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Backup and 000000.dir

 
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Wim Van den Wyngaert
Honored Contributor

Backup and 000000.dir

A user with netmbx, tmpmbx, grpprv and grpnam
tries to do a backup of dsa2:[x.y]toto.dat x:toto.dat. The backup works fine.

But in audit I get a READ access violation on dsa2:[000000]000000.dir. Which has W:E.

Why is backup doing this read and how to solve this problem ?

Wim
Wim
6 REPLIES 6
Karl Rohwedder
Honored Contributor

Re: Backup and 000000.dir

Wim,

what was the exact backup command and how is logical X defined?
I am not able to reproduce this.

regards Kalle
Wim Van den Wyngaert
Honored Contributor

Re: Backup and 000000.dir

backup dsa2:[x.y]toto.dat ops$mail:*.*;

and ops$mail [exec] ops$root:[mailfiles] /sys
and ops$root [exec] disk:[operations.] [conc] /sys


But I tried to replace dsa2:[x.] by a concealed device and then it works fine without alarm.

It seems that backup needs read access on all directory levels ? Then why if it also works without the access.

Wim
Wim
Wim Van den Wyngaert
Honored Contributor

Re: Backup and 000000.dir

No experience in reading this garbage but here is the set watch output.

Wim
Wim
Wim Van den Wyngaert
Honored Contributor

Re: Backup and 000000.dir

Note : the set watch was done with a system user.
Wim
John Gillings
Honored Contributor
Solution

Re: Backup and 000000.dir

Wim,

The purpose of BACKUP is to reproduce the set of files being backed up. This includes all the attributes of all directories in the entire directory tree.

If BACKUP can't read the attributes, a directory won't be physically included in the saveset - though its existence can still be inferred from the filespecs of the saved files. On restore BACKUP will create *A* directory, with the correct name, but with whatever default owner, protection, version limits etc... are applicable. Your SET WATCH output shows BACKUP reading the directory attributes.

%XQP, Thread #0, Volume protection: Access requested: 00000001, Status: 00000001, PrvUsd: 00000000
%XQP, Thread #0, File protection (4,4,0): Access requested: 00000001, Status: 00000001, PrvUsd: 00000001
%XQP, Thread #0, Read attributes: File header 000000.DIR;1 (4,4,0)
%XQP, Thread #0, Read attributes: Back link 000000.DIR;1 (4,4,0)
%XQP, Thread #0, Read attributes: ASCII file name, type & version 000000.DIR;1 (4,4,0)
%XQP, Thread #0, Access 000000.DIR;1 (4,4,0) Status: 00000001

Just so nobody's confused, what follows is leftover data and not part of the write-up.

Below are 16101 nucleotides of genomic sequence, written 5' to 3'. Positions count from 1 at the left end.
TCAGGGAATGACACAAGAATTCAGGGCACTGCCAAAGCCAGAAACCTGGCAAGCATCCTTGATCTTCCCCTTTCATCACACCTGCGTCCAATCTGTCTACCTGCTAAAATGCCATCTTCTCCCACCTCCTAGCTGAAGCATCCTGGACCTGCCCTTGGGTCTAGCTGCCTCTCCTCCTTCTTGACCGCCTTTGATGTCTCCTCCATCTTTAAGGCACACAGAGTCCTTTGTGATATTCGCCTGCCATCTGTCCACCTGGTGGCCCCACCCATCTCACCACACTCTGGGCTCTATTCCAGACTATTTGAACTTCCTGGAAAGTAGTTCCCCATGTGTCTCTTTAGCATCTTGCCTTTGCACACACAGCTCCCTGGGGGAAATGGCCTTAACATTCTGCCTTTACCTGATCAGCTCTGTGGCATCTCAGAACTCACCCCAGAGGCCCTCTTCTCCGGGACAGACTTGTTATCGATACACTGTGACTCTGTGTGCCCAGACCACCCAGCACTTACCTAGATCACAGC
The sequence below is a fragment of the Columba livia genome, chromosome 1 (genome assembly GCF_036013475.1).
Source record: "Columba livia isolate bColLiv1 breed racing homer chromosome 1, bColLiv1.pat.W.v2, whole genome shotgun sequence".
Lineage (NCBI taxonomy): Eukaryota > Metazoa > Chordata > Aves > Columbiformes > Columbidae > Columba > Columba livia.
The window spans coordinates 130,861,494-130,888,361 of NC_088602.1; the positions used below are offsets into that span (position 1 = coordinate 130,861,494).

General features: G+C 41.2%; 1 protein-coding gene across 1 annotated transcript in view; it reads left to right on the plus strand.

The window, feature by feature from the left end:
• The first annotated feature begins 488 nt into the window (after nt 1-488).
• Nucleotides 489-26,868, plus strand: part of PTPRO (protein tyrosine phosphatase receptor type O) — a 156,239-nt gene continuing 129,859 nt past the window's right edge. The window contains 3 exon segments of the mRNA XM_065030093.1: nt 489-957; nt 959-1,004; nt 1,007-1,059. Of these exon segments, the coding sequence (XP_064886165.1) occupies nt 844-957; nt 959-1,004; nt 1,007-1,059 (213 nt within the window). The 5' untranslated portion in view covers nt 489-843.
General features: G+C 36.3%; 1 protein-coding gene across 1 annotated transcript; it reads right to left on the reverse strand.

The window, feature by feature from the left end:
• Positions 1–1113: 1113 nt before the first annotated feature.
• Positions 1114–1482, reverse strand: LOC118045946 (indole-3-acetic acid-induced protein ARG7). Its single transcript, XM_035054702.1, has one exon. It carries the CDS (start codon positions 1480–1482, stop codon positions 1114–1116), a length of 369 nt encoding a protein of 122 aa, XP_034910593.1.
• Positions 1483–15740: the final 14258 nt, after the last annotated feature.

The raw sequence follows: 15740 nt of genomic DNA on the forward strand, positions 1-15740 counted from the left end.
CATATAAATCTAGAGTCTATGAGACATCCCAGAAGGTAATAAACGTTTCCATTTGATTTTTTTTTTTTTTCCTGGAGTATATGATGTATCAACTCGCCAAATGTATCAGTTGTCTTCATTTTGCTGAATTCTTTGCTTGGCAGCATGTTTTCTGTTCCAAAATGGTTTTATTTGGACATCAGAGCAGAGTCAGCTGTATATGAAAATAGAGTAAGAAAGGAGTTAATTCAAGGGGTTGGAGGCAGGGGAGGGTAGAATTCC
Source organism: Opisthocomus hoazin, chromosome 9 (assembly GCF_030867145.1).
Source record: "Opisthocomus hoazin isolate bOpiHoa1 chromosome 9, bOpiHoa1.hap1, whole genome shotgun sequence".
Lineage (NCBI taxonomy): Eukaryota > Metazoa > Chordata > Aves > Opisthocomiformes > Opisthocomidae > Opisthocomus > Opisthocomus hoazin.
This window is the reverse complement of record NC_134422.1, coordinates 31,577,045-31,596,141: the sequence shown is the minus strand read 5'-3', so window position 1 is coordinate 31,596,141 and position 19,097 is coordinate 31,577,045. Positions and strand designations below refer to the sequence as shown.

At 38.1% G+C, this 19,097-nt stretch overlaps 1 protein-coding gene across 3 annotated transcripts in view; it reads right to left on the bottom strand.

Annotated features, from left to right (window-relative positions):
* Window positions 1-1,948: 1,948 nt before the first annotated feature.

In your case the first BACKUP command implicitly references the "real" 000000.DIR, whereas the concealed device skips it - instead it references a "virtual" 000000.DIR, being the root of the concealed device (to which it DOES have read access).

By default, the 000000 directory usually has W:E access - this allows a non-privileged user to traverse the directory, but not to search it. Normal security practice. It also blocks non-privileged users from reading the directory attributes.

So, your BACKUP is working, except that it can't save 000000.DIR explicitly. The BACKUP command won't give you any errors, and the restore will work correctly (since you won't need to restore 000000.DIR, it doesn't matter that its attributes weren't saved), but you will correctly see a read failure audit on the directory, because that's what you've asked for. However, if you were to perform a full backup of this disk, with the same non-privileged user, and your 000000.DIR has non-default attributes, the restore wouldn't reproduce it.

I'm not sure which part of this you consider a problem. The BACKUP is doing exactly what you asked, within the constraints you've imposed on it.

You can either ignore the audit, give your process READ access to 000000.DIR, use the concealed device to skip 000000.DIR or increase the privileges of the process.
A crucible of informative mistakes
Wim Van den Wyngaert
Honored Contributor

Re: Backup and 000000.dir

John,

This is what I suspected. I didn't think of the fact that READ access is required to get the full information of the file.
I granted READ access.

Thx

Wim
Wim